SBC and AT&T: One Marriage San Francisco Opposes
Apr 22, 2005 5:00 AM PT
SBC and AT&T announced plans to merge in February, but some states are hesitating to approve the marriage and some advocates want the relationship to end. This uncertainty is bad for consumers because if technology companies can't control their business plans, freedom and choice will suffer.
Out of the 21 states that need to consent before the merger can go through, 14 have already approved it. In the others, regulators seem to be weighing the political issues and potential kickbacks. California is an example.
Public Utilities Commission (PUC) Chairman Michael Peevey not only asked SBC and AT&T to provide a supplementary filing, but he extended the protest period to 15 days after the filing was submitted. The responses included almost equal numbers of supporters and detractors. One of the more interesting was from the City of San Francisco, a city that supports all kinds of marriages -- aside from the corporate type.
On April 14th, the City and County of San Francisco filed a protest with the PUC saying that without a separate AT&T, SBC will have no incentive to provide good service, product upgrades, or reasonable rates. This argument might have made some sense back in the days when the only way to get communications services was over a landline, but things have changed -- and San Francisco knows it.
Indeed, San Francisco is currently in the midst of planning to start and run its own broadband network -- a network that could carry Voice over Internet Protocol (VoIP), otherwise known as Internet telephony. If the SBC/AT&T merger goes through, the new entity will be competition for the network San Francisco bureaucrats are planning to hatch. And that competition would be on top of other alternatives in this space.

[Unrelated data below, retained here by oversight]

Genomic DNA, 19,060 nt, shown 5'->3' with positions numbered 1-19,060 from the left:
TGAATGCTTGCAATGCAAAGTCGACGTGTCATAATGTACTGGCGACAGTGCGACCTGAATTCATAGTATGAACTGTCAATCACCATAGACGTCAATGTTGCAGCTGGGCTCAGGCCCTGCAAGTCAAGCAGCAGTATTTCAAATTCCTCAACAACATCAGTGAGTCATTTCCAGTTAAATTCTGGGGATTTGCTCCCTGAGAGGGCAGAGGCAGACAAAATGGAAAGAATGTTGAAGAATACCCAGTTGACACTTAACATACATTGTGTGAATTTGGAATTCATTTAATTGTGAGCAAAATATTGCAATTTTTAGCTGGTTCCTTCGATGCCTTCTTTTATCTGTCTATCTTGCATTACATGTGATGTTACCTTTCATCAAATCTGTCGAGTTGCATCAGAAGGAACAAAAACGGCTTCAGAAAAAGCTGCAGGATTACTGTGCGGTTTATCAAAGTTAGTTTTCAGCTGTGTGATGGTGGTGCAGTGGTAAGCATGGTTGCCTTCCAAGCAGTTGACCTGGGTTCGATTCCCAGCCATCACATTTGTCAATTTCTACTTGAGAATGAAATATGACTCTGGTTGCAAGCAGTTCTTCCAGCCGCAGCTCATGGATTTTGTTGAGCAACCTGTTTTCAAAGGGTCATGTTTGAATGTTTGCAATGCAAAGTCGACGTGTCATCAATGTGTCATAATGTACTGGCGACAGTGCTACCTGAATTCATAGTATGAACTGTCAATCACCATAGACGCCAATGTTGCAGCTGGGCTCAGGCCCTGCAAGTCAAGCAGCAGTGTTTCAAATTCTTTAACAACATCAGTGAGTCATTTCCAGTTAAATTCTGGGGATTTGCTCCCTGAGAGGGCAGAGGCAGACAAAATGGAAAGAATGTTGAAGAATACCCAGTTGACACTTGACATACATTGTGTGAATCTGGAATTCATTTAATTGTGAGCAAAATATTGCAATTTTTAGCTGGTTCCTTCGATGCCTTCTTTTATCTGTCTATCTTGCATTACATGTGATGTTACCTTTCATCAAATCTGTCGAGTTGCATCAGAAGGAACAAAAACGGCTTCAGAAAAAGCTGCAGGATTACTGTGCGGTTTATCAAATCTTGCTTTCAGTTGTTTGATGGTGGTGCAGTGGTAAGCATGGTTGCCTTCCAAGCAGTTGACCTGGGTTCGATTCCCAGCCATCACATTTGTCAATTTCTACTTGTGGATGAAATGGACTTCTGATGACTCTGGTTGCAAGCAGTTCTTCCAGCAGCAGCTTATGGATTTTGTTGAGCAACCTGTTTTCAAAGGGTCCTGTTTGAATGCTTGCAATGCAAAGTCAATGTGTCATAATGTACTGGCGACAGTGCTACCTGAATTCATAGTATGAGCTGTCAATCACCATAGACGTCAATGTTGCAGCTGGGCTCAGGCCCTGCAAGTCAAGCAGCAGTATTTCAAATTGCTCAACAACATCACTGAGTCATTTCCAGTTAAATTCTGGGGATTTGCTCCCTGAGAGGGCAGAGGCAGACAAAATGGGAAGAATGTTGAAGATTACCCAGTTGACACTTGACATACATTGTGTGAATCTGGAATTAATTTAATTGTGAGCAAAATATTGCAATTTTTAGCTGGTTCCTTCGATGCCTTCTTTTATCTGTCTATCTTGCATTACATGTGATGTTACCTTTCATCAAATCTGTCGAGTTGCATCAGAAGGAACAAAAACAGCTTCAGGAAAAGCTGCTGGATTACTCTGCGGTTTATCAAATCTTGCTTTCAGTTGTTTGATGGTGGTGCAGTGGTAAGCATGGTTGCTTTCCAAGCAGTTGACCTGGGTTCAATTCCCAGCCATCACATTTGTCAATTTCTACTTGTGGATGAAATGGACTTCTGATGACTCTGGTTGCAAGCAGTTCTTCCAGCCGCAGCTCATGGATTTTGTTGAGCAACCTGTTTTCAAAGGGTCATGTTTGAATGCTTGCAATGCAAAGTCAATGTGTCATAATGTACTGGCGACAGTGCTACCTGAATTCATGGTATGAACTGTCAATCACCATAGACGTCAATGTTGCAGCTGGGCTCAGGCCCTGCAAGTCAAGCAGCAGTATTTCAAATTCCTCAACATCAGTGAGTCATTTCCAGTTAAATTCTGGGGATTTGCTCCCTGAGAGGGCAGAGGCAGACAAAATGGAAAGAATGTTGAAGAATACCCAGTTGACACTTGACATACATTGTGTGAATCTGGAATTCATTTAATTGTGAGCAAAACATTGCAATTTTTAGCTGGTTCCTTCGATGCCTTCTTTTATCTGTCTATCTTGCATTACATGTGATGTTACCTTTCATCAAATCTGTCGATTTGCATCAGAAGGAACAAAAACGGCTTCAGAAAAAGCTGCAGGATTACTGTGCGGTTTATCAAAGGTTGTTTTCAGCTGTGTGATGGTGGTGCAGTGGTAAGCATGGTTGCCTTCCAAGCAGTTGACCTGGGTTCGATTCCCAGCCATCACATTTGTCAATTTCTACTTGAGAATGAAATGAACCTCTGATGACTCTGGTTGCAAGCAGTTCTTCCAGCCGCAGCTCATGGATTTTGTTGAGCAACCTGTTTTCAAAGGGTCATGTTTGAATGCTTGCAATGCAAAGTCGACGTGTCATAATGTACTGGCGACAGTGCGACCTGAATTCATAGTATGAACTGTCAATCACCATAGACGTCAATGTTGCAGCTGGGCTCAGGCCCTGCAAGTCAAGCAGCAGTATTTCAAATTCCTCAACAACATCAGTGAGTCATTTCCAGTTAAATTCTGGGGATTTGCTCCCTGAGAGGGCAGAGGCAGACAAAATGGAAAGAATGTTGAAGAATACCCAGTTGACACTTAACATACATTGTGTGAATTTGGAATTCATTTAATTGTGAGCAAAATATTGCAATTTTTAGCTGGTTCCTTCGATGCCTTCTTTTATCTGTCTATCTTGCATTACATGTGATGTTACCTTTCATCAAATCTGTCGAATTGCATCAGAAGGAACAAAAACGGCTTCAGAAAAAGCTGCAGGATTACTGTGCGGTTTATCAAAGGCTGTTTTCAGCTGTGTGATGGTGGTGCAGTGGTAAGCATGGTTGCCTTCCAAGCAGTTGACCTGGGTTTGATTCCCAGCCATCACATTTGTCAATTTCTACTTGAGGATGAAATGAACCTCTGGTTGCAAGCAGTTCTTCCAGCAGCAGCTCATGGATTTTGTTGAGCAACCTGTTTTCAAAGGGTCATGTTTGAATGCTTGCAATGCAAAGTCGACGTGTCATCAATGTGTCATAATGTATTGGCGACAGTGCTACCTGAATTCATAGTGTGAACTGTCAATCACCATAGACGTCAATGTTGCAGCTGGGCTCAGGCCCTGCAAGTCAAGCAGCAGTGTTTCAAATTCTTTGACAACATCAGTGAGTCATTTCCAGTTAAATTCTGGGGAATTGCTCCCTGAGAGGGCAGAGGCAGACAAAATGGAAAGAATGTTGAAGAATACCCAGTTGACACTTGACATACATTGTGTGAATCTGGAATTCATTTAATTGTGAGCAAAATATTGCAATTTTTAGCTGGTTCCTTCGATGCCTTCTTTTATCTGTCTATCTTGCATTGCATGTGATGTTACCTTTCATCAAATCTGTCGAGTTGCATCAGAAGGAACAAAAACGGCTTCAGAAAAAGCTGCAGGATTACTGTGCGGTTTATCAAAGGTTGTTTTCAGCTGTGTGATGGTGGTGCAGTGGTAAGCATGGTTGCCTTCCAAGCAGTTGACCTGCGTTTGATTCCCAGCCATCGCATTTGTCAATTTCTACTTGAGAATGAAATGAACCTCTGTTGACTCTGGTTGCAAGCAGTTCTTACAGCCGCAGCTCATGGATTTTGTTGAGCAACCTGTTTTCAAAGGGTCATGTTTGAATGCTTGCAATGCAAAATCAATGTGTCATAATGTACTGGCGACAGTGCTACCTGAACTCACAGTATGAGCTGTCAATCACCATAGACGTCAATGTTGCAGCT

Broadband consumers have a choice of DSL, cable, wireless, satellite, and soon broadband over power lines. And once one has broadband, one doesn't need the local phone company anymore. There are a number of different providers from which one can purchase phone service. Vonage and 8X8 are two popular providers or one can even get it free with Skype. This makes fear-mongering statements from groups like Consumers Union an insult to any intelligent person who knows the facts.
In a hearing this week before the Senate Judiciary Committee, Gene Kimmelman, senior director for public policy and advocacy for Consumers Union, said that the SBC/AT&T merger "will have a deep impact in important telecommunications sectors like the local and long distance residential and business markets." Mr. Kimmelman has either never used VoIP or he's doing some very creative fact spinning.
Anyone who uses VoIP knows that the distinction between local and long distance doesn't matter anymore. Instead, as with a cell phone, long distance within the U.S. is free and it's all about the minutes (unless one buys a fancy unlimited minutes plan). Then, of course, there's the non-government competition in the communications space that also recently appeared to oppose the merger.
Carl Grivner, CEO of XO Communications, a telecommunications company, said that he was against both the SBC/AT&T and Verizon/MCI mergers because if they are approved, "SBC and Verizon will control nearly 80 percent of the business wireline market, more than 63 percent of ILEC lines, and more than half of all wireless subscribers nationwide."
Again, this argument relies on the false idea that old copper lines still matter and that there is no competition from other broadband providers like cable, wireless, satellite, and broadband over power lines. The reality is that competition in the communications space is fierce. Perhaps that explains Mr. Grivner's angst. If his corporation can use government to hamstring SBC -- and Verizon while they're at it -- then so much the better for their bottom line. But that's not what's good for consumers.
Consumers need a marketplace that allows for flexibility, quick innovation and true competition free of government control. The communications space is a dynamic and evolving sector, making it time for the phrases "phone company" and "command and control regulation" to follow the dinosaurs into extinction.
Sonia Arrison, a TechNewsWorld columnist, is director of Technology Studies at the California-based Pacific Research Institute.